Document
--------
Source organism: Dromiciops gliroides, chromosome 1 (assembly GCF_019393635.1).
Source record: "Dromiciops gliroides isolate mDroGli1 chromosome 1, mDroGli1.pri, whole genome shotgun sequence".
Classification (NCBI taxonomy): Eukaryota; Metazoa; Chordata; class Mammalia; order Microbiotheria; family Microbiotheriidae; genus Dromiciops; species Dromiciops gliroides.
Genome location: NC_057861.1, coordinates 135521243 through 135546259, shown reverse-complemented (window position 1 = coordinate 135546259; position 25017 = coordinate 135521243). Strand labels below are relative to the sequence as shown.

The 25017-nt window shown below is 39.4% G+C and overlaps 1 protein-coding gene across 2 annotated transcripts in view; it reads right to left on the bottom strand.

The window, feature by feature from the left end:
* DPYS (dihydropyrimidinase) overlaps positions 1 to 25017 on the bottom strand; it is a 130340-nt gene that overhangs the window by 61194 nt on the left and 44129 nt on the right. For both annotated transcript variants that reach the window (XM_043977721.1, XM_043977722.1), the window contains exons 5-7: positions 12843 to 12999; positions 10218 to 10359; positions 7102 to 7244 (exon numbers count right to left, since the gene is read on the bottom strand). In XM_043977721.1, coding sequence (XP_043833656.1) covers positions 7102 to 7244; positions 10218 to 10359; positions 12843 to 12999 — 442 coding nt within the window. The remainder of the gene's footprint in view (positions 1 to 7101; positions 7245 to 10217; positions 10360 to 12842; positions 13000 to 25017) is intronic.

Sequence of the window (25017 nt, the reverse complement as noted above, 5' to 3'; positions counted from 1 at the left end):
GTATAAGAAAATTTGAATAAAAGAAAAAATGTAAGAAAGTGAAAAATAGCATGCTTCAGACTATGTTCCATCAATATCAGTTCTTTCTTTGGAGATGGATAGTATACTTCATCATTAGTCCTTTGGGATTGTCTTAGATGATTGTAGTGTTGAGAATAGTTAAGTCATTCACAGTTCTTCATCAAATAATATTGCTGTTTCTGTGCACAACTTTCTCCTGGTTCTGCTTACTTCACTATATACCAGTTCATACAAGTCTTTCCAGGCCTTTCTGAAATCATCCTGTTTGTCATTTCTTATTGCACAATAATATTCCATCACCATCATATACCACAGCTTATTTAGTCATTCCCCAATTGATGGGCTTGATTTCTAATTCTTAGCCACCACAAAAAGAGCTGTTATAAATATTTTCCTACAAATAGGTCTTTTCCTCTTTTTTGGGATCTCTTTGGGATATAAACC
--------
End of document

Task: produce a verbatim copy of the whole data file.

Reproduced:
Source organism: Dromiciops gliroides, chromosome 1 (assembly GCF_019393635.1).
Source record: "Dromiciops gliroides isolate mDroGli1 chromosome 1, mDroGli1.pri, whole genome shotgun sequence".
Classification (NCBI taxonomy): Eukaryota; Metazoa; Chordata; class Mammalia; order Microbiotheria; family Microbiotheriidae; genus Dromiciops; species Dromiciops gliroides.
Genome location: NC_057861.1, coordinates 135521243 through 135546259, shown reverse-complemented (window position 1 = coordinate 135546259; position 25017 = coordinate 135521243). Strand labels below are relative to the sequence as shown.

The 25017-nt window shown below is 39.4% G+C and overlaps 1 protein-coding gene across 2 annotated transcripts in view; it reads right to left on the bottom strand.

The window, feature by feature from the left end:
* DPYS (dihydropyrimidinase) overlaps positions 1 to 25017 on the bottom strand; it is a 130340-nt gene that overhangs the window by 61194 nt on the left and 44129 nt on the right. For both annotated transcript variants that reach the window (XM_043977721.1, XM_043977722.1), the window contains exons 5-7: positions 12843 to 12999; positions 10218 to 10359; positions 7102 to 7244 (exon numbers count right to left, since the gene is read on the bottom strand). In XM_043977721.1, coding sequence (XP_043833656.1) covers positions 7102 to 7244; positions 10218 to 10359; positions 12843 to 12999 — 442 coding nt within the window. The remainder of the gene's footprint in view (positions 1 to 7101; positions 7245 to 10217; positions 10360 to 12842; positions 13000 to 25017) is intronic.

Sequence of the window (25017 nt, the reverse complement as noted above, 5' to 3'; positions counted from 1 at the left end):
GTATAAGAAAATTTGAATAAAAGAAAAAATGTAAGAAAGTGAAAAATAGCATGCTTCAGACTATGTTCCATCAATATCAGTTCTTTCTTTGGAGATGGATAGTATACTTCATCATTAGTCCTTTGGGATTGTCTTAGATGATTGTAGTGTTGAGAATAGTTAAGTCATTCACAGTTCTTCATCAAATAATATTGCTGTTTCTGTGCACAACTTTCTCCTGGTTCTGCTTACTTCACTATATACCAGTTCATACAAGTCTTTCCAGGCCTTTCTGAAATCATCCTGTTTGTCATTTCTTATTGCACAATAATATTCCATCACCATCATATACCACAGCTTATTTAGTCATTCCCCAATTGATGGGCTTGATTTCTAATTCTTAGCCACCACAAAAAGAGCTGTTATAAATATTTTCCTACAAATAGGTCTTTTCCTCTTTTTTGGGATCTCTTTGGGATATAAACC